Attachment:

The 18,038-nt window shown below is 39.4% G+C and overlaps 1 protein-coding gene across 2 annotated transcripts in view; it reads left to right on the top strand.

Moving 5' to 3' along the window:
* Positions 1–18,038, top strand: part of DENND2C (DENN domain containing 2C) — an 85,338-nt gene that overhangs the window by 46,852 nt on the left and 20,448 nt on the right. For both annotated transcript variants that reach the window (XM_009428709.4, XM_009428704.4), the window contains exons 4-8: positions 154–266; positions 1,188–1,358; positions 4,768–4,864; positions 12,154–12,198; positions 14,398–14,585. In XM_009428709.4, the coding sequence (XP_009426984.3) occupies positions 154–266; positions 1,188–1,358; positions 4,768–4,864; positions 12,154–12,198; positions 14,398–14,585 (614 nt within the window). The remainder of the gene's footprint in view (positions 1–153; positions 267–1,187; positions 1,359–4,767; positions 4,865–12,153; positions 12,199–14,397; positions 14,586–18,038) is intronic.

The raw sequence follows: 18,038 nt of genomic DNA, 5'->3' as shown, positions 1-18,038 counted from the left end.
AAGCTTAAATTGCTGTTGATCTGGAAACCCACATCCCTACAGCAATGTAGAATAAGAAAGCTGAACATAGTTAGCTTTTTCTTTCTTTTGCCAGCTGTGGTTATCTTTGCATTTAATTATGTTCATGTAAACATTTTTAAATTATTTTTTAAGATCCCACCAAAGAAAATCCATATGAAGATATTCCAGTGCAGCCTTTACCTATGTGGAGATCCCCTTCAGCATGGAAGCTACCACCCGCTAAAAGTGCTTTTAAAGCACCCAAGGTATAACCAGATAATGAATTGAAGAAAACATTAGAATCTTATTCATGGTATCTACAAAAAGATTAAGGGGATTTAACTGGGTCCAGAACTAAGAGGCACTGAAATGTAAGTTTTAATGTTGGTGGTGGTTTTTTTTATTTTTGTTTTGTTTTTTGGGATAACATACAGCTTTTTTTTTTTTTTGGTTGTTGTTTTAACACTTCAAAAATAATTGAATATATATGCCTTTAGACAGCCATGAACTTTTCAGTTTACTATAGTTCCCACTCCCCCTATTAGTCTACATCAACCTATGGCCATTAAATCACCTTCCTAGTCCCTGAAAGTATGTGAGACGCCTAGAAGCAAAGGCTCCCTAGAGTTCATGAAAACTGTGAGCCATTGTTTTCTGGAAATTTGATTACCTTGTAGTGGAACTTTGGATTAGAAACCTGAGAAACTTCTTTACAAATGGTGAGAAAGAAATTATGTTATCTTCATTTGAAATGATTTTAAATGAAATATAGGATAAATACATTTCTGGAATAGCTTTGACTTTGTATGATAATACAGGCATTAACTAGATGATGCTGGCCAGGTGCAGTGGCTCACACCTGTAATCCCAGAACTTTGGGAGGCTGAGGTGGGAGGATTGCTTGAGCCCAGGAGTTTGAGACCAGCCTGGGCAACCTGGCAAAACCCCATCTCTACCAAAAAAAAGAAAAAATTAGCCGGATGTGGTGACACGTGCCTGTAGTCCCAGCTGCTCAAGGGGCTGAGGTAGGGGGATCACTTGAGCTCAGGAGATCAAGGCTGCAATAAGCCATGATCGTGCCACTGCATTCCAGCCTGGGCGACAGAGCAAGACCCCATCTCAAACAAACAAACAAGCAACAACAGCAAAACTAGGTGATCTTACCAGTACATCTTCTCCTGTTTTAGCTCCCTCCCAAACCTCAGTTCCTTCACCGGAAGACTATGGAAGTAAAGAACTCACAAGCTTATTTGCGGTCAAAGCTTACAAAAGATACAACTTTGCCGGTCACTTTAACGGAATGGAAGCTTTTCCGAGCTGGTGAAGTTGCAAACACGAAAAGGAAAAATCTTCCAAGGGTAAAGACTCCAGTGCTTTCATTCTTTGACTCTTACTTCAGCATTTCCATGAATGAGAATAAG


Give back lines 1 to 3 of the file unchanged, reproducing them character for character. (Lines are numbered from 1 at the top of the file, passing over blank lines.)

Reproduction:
The 18,038-nt window shown below is 39.4% G+C and overlaps 1 protein-coding gene across 2 annotated transcripts in view; it reads left to right on the top strand.

Moving 5' to 3' along the window:
* Positions 1–18,038, top strand: part of DENND2C (DENN domain containing 2C) — an 85,338-nt gene that overhangs the window by 46,852 nt on the left and 20,448 nt on the right. For both annotated transcript variants that reach the window (XM_009428709.4, XM_009428704.4), the window contains exons 4-8: positions 154–266; positions 1,188–1,358; positions 4,768–4,864; positions 12,154–12,198; positions 14,398–14,585. In XM_009428709.4, the coding sequence (XP_009426984.3) occupies positions 154–266; positions 1,188–1,358; positions 4,768–4,864; positions 12,154–12,198; positions 14,398–14,585 (614 nt within the window). The remainder of the gene's footprint in view (positions 1–153; positions 267–1,187; positions 1,359–4,767; positions 4,865–12,153; positions 12,199–14,397; positions 14,586–18,038) is intronic.